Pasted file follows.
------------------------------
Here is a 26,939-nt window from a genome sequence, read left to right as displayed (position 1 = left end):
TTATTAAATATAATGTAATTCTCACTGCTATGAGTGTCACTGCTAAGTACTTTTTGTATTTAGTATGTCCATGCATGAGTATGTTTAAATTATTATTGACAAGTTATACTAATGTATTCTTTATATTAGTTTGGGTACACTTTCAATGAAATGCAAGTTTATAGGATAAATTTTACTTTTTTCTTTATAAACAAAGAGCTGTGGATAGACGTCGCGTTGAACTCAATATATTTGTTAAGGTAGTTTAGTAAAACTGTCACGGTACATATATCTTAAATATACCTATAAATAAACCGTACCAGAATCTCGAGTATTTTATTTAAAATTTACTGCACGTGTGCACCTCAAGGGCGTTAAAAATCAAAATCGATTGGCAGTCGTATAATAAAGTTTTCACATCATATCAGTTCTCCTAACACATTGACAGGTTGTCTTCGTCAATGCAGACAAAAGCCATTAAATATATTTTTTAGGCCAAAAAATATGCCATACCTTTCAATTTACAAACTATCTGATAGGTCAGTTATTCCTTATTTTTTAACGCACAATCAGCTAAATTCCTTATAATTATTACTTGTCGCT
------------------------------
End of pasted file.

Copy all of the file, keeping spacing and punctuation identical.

Here is a 26,939-nt window from a genome sequence, read left to right as displayed (position 1 = left end):
TTATTAAATATAATGTAATTCTCACTGCTATGAGTGTCACTGCTAAGTACTTTTTGTATTTAGTATGTCCATGCATGAGTATGTTTAAATTATTATTGACAAGTTATACTAATGTATTCTTTATATTAGTTTGGGTACACTTTCAATGAAATGCAAGTTTATAGGATAAATTTTACTTTTTTCTTTATAAACAAAGAGCTGTGGATAGACGTCGCGTTGAACTCAATATATTTGTTAAGGTAGTTTAGTAAAACTGTCACGGTACATATATCTTAAATATACCTATAAATAAACCGTACCAGAATCTCGAGTATTTTATTTAAAATTTACTGCACGTGTGCACCTCAAGGGCGTTAAAAATCAAAATCGATTGGCAGTCGTATAATAAAGTTTTCACATCATATCAGTTCTCCTAACACATTGACAGGTTGTCTTCGTCAATGCAGACAAAAGCCATTAAATATATTTTTTAGGCCAAAAAATATGCCATACCTTTCAATTTACAAACTATCTGATAGGTCAGTTATTCCTTATTTTTTAACGCACAATCAGCTAAATTCCTTATAATTATTACTTGTCGCT